Blacked out Instagram posts on Tuesday, June 2, 2020. Screengrab

Black activists to learn from on Blackout Tuesday

(RNS) — On Tuesday (June 2), artists and celebrities planned to black out their social media profiles and “mute” their feeds to amplify black voices, as the country continues to grapple with protests in the wake of George Floyd’s death.

Below are a number of black advocates whose activism is rooted in their faith and who are working to educate and inform others on racial injustices.

Austin Channing Brown

@austinchanning

http://austinchanning.com/

Brown is a writer and speaker dedicated to the work of racial justice and anti-racism. Her bestselling book “I’m Still Here: Black Dignity in a World Made for Whiteness” is a powerful autobiographical account that calls white Christians to confront their contributions to racial hostility in the U.S. Brown is also co-creator and executive producer of “The Next Question,” a video series that provides in-depth conversations about practicing anti-racism. You can subscribe to her newsletter and follow her on Facebook, Twitter and Instagram. 

“I’m gonna say this gently (for now). The photos of police kneeling or being nice or joining the march are nice. That is NOT going to solve the problem. We are not asking for niceness. We are demanding freedom. And freedom requires systemic change, policy change, abolition.” (Twitter)

Margari Aziza Hill

@Margari_Aziza, @MuslimARC

http://www.muslimarc.org/about

Hill is an educator and co-founder of the Muslim Anti-Racism Collaborative, a multiracial human rights education organization that specializes in training Muslims to confront racism. Their areas of focus include internalized racism, intra-Muslim racism and institutional racism. 

“Racism in Muslim communities manifests on multiple levels. ... Nonblack Muslims can be better allies by learning, and that entails some cultural humility.” (video on Twitter)

Jemar Tisby

@JemarTisby

https://thewitnessbcc.com/

Tisby is a Christian speaker and author of “The Color of Compromise: The Truth About the American Church’s Complicity in Racism.” The book gives an in-depth historical and sociological analysis of how white Christians have contributed to a racist society, and it offers a way forward for improving race relations in the church. Tisby is also president of The Witness, a black Christian collective that engages racial justice from a Christian perspective, and co-host of the “Pass The Mic” podcast.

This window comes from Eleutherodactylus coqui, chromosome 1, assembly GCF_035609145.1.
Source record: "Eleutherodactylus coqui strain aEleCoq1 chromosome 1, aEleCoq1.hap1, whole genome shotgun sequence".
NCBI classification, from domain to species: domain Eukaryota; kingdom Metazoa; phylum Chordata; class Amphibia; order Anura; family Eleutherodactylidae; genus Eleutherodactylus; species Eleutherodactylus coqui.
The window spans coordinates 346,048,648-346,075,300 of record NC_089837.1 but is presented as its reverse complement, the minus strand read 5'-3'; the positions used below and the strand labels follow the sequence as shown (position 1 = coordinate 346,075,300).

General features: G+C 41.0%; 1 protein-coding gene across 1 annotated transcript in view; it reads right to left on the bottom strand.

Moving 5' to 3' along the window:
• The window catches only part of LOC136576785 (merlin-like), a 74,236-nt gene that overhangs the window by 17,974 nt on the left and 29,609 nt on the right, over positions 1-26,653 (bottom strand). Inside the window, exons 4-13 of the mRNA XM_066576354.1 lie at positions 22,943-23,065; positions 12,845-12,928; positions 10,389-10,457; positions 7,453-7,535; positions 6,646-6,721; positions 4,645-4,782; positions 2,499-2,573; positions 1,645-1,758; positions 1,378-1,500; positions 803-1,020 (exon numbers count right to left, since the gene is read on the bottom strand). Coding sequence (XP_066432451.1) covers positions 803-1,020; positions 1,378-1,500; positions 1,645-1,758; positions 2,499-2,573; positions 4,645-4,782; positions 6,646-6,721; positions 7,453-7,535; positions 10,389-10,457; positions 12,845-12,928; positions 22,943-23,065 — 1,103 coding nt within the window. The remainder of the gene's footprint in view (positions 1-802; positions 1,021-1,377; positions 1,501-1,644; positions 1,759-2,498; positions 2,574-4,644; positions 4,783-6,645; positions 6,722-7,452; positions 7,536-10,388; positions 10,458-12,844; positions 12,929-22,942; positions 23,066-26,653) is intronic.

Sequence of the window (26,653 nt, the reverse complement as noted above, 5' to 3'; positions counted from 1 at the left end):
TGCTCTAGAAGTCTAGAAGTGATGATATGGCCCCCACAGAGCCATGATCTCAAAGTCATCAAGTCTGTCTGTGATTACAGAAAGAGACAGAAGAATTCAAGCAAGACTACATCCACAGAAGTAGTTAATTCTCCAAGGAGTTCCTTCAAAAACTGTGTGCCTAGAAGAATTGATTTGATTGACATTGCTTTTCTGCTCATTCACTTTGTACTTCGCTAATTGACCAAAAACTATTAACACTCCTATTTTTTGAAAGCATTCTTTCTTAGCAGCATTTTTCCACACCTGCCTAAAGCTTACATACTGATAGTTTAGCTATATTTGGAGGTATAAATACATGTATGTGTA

“Whenever the massive problem of fighting white supremacy, racism or police violence freezes us in place, we don’t need a grand vision for reform and revolution. All we have to do is think of a ‘1-inch’ action to get us going. ... If we keep going, then the 1-inch actions we take to fight racism can paint a beautiful portrait of justice and equity.” (RNS)

Christena Cleveland

@CSCleve

Christenacleveland.com

Activist and public theologian Cleveland recently launched the Center for Justice and Renewal, a nonprofit that nurtures skillful justice advocacy. Cleveland also offers subscriptions to resources that empower readers to decolonize their spiritual imaginations, and her website provides access to a digital PDF of Christ Our Black Mother Speaks, a collection of essays, art and questions aimed at deepening one’s connection to the Dark Divine Feminine. 

“‘I can’t breathe’ is a clarion call. Christ our Black Mother is saying enough is enough! I can’t breathe is the rally cry of mother bears who refuse to acquiesce to the status quo, who refuse to back down from a fight.” (Twitter)

Andre Henry

@andrehenry

http://andrehenry.co/

Henry is a musician, speaker and writer whose newsletter Hope & Hard Pills gives weekly insights into creating an anti-racist society. His podcast, also called “Hope & Hard Pills,” addresses topics such as decentering whiteness, educating children on race and the intersection of spirituality and activism. Henry’s music, blog and other writings often include Christian-influenced reflections on revolution and social change.